All that has changed with Mr. Trump as president. For Republicans, honor and integrity are now passé. We saw it again last week when the president’s longtime lawyer Michael Cohen — standing in court before a judge, under oath — implicated Mr. Trump in criminal activity, while his former campaign chairman was convicted in another courtroom on financial fraud charges. Most Republicans in Congress were either silent or came to Mr. Trump’s defense, which is how this tiresome drama now plays itself out.
It is a stunning turnabout. A party that once spoke with urgency and apparent conviction about the importance of ethical leadership — fidelity, honesty, honor, decency, good manners, setting a good example — has hitched its wagon to the most thoroughly and comprehensively corrupt individual who has ever been elected president. Some of the men who have been elected president have been unscrupulous in certain areas — infidelity, lying, dirty tricks, financial misdeeds — but we’ve never before had the full-spectrum corruption we see in the life of Donald Trump.
For many Republicans, this reality still hasn’t broken through. But facts that don’t penetrate the walls of an ideological silo are facts nonetheless. And the moral indictment against Mr. Trump is obvious and overwhelming. Corruption has been evident in Mr. Trump’s private and public life, in how he has treated his wives, in his business dealings and scams, in his pathological lying and cruelty, in his bullying and shamelessness, in his conspiracy-mongering and appeals to the darkest impulses of Americans. (Senator Bob Corker, a Republican, refers to the president’s race-based comments as a “base stimulator.”) Mr. Trump’s corruptions are ingrained, the result of a lifetime of habits. It was delusional to think he would change for the better once he became president.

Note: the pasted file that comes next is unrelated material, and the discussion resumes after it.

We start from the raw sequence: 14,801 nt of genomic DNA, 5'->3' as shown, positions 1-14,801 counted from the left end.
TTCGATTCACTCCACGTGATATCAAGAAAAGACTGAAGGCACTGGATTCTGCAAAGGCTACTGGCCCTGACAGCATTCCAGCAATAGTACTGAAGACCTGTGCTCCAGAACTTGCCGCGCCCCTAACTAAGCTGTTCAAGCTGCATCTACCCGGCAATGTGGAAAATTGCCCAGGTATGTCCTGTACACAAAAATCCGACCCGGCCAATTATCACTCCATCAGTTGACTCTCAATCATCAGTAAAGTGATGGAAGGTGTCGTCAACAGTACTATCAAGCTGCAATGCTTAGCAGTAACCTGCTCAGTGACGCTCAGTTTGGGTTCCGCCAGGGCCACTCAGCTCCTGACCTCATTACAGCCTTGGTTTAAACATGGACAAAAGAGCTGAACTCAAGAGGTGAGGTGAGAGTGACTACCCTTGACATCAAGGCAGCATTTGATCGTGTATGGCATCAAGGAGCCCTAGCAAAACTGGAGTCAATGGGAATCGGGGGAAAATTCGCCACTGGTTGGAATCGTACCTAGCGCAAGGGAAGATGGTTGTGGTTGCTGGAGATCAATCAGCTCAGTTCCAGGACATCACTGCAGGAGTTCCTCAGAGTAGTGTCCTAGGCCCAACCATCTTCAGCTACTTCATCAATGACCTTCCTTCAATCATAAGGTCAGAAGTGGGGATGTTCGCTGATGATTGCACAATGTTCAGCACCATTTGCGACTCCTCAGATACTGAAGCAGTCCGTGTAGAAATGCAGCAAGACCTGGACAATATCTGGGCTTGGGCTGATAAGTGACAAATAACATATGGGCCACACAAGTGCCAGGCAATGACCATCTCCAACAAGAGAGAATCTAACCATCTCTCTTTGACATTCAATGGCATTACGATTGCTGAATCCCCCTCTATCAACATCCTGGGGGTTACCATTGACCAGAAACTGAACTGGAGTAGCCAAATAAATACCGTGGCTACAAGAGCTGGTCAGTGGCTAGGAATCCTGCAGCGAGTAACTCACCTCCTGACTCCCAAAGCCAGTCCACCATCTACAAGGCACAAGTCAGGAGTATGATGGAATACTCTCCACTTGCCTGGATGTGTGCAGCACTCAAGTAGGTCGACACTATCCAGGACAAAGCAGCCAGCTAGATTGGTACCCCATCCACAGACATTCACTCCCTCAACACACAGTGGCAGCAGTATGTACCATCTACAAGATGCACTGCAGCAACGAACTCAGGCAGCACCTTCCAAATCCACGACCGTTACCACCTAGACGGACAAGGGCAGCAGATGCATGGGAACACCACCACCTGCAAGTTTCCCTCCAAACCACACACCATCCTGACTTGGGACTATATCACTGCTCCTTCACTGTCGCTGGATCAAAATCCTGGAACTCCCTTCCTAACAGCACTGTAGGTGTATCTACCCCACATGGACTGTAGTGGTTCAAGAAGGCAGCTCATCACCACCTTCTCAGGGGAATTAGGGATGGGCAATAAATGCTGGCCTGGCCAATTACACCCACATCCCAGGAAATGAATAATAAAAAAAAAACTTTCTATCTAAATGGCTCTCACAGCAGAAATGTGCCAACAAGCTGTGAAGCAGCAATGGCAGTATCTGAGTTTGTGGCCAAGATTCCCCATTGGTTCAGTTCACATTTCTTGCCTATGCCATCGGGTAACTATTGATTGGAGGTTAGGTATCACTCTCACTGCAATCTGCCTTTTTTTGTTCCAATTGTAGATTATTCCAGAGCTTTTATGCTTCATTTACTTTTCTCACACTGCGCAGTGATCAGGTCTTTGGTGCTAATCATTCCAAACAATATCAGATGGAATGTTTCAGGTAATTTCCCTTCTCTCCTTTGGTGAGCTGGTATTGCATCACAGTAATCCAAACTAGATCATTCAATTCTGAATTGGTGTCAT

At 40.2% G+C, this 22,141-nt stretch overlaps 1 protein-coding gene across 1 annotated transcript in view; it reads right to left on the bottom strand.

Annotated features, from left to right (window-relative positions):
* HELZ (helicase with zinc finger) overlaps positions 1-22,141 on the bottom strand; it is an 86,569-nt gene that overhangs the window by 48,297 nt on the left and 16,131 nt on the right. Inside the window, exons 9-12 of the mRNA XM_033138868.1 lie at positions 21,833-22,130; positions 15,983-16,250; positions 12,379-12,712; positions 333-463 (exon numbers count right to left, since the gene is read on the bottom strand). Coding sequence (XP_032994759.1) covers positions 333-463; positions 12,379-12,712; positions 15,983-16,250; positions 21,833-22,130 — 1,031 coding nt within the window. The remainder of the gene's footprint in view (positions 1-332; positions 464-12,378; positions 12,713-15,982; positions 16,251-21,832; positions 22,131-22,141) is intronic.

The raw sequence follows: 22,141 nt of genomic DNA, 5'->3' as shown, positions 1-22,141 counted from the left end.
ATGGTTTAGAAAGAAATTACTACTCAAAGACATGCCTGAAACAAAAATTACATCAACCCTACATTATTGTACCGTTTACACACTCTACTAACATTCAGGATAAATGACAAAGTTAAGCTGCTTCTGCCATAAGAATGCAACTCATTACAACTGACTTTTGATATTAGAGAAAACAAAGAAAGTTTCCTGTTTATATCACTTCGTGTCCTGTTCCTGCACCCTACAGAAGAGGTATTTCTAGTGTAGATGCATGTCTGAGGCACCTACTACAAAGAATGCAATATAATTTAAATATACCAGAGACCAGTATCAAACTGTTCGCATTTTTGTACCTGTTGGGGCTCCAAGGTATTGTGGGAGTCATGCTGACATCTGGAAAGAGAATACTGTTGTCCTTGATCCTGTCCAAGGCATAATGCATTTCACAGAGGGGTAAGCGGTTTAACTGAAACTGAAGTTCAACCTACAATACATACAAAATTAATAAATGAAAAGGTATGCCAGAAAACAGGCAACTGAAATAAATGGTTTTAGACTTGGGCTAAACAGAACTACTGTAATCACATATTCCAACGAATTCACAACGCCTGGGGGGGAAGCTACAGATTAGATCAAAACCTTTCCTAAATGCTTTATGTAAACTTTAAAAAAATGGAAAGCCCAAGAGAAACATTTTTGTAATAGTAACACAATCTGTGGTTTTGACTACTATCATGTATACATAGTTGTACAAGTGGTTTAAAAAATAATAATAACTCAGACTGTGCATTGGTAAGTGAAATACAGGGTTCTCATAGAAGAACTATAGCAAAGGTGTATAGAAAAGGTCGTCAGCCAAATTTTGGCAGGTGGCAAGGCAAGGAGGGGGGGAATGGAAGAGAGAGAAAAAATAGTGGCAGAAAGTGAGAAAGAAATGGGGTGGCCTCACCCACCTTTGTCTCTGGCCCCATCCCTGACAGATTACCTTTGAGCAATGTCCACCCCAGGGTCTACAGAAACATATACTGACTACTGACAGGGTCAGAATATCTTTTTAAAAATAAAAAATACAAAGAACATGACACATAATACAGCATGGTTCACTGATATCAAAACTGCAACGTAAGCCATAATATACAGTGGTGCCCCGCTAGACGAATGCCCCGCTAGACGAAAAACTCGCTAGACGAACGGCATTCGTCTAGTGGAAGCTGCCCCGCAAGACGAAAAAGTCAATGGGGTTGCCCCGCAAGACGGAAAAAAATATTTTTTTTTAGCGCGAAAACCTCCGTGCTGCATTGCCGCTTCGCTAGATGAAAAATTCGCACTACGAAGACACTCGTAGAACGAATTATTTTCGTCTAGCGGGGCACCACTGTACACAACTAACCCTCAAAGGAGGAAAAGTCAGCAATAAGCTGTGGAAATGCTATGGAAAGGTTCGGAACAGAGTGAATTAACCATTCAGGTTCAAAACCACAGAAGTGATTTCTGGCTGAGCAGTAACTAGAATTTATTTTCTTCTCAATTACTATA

Some of us who have been lifelong Republicans and previously served in Republican administrations held out a faint hope that our party would at some point say “Enough!”; that there would be some line Mr. Trump would cross, some boundary he would transgress, some norm he would shatter, some civic guardrail he would uproot, some action he would take, some scheme or scandal he would be involved in that would cause large numbers of Republicans to break with the president. No such luck. Mr. Trump’s corruptions have therefore become theirs. So far there’s been no bottom, and there may never be. It’s quite possible this should have been obvious to me much sooner than it was, that I was blinded to certain realities I should have recognized.
In any case, the Republican Party’s as-yet unbreakable attachment to Mr. Trump is coming at quite a cost. There is the rank hypocrisy, the squandered ability to venerate public character or criticize Democrats who lack it, and the damage to the white Evangelical movement, which has for the most part enthusiastically rallied to Mr. Trump and as a result has been largely discredited. There is also likely to be an electoral price to pay in November.